Floral Images

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Eriocaulon aquaticum

Eriophorum latifolium

Euonymus europaeus

Eupatorium cannabinum

Erysimum cheiri

Euphrasia scottica

Fragaria ananassa

Fragaria vesca

Gagea bohemica

Galeopsis tetrahit

Galium odoratum

Fumaria muralis

Galeopsis angustifolia

Fritillaria pyrenaica

Helianthemum nummularium

Helleborus argutifolius

Helianthemum apenninum


This website shows a collection of images of flowers I have built up over the last ten years. The focus is now primarily on the wild flowers of Northern Europe but some cultivated varieties are also featured.
I have come to this via an interest in cultivation and wild flowers together with photography and am not a trained botanist! In fact, the more I do of this the more amazed I am at the wealth of knowledge held by true botanists - and also the rapid rate of expansion of the subject.

Latin names - why ?
It has to be said their uniqueness is invaluable - for web searching for using foreign books and other sources. I have endeavoured to include any common names I can, particularly those quoted by the BSBI, and those are indexed as well.

Note that some latin names I use may disagree with older books and floras from other countries - click here to find out why.

There are of course many more comprehensive and better researched websites with better photographs than this one (many not in English) - some I have found are listed on my links page.
I have listed the sources I use but, as ever the faults on this website are entirely my responsibility.

FloralImages has quite a large collection of flower pictures - and it is growing. I have therefore tried to arrange useful indexes. Indexes by Latin and Common names should be self-explanatory. Just be aware that you can "short-cut" to the start letter with the links at the top of the page.

The family index is arranged in alphabetical order of Latin family names (with Latin species names under each family). English family names are also given.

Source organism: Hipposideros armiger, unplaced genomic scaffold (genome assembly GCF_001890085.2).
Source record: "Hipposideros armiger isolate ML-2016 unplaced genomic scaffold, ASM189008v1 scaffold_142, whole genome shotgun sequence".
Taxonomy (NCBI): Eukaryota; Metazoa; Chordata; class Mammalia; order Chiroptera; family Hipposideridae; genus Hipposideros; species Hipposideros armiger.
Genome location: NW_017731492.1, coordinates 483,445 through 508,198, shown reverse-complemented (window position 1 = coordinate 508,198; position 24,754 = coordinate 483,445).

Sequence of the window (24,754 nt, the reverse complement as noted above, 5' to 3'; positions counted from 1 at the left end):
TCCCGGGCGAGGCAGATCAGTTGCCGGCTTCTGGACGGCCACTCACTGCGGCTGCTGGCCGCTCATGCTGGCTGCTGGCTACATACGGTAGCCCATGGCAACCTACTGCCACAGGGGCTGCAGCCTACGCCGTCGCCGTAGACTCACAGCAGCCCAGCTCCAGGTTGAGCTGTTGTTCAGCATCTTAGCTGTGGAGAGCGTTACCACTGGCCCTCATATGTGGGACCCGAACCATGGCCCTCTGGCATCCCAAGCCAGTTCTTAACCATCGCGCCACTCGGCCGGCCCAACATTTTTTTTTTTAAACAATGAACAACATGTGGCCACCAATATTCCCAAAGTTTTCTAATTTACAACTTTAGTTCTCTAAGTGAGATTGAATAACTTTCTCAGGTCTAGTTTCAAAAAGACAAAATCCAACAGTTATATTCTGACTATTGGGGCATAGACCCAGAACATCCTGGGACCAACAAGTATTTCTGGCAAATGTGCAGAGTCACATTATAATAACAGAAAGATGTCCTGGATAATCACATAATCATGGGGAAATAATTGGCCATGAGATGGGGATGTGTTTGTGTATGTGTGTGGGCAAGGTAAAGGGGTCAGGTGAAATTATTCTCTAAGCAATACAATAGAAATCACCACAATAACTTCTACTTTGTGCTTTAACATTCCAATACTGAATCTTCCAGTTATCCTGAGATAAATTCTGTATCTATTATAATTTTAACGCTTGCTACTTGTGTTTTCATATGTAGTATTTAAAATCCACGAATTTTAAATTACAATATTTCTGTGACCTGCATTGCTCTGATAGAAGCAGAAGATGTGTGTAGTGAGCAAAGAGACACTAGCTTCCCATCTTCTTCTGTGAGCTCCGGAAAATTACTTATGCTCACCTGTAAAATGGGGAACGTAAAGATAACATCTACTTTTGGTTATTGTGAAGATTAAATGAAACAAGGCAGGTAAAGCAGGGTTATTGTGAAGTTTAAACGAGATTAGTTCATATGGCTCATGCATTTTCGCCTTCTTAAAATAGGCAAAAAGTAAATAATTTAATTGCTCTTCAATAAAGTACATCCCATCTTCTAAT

The "Native species" index is designed to cut out the garden cultivars featured on the site and "escapes" found in the wild; which I do photograph as many are common and well-liked.

Native or introduced status

The plants / flowers are now classified as Native, Neophyte, Archeophyte or Casual Alien. Many have no accepted status. The allocations of plants to these categories should not be taken as definitive because it is quite difficult to determine with certainty whether or not a plant is Native. The status of some plants previously though of as Native e.g. Fritillaria meleagris (Fritillary) is now doubted by some botanists but that doubt is disputed by others.

A Native plant is one which has been growing in the area without being introduced by man usually for many thousands of years. It includes naturally occurring hybrids even if those have only recently been discovered. An Archeophyte is an established plant believed to have been introduced by man before 1500 AD. A Neophyte has been introduced and naturalised after 1500 AD. A Casual alien is a plant which grows in an area without being planted but fails to establish itself in the wild for very long. This classification comes from the very authoritative BSBI. Of the remainder some are "known in the wild" as established introductions or garden escapes. The remainder are not known to thrive in the wild in this way and are classified as UK Alien species (and so will normally be in FloralImages as examples from cultivation).

Generally I have not taken the time to research whether anything growing in the wild is normally expected to be found where I saw it. I do try to indicate obvious / likely "garden escapes". But the status reported will generally just be that regarded as usual for the British Isles.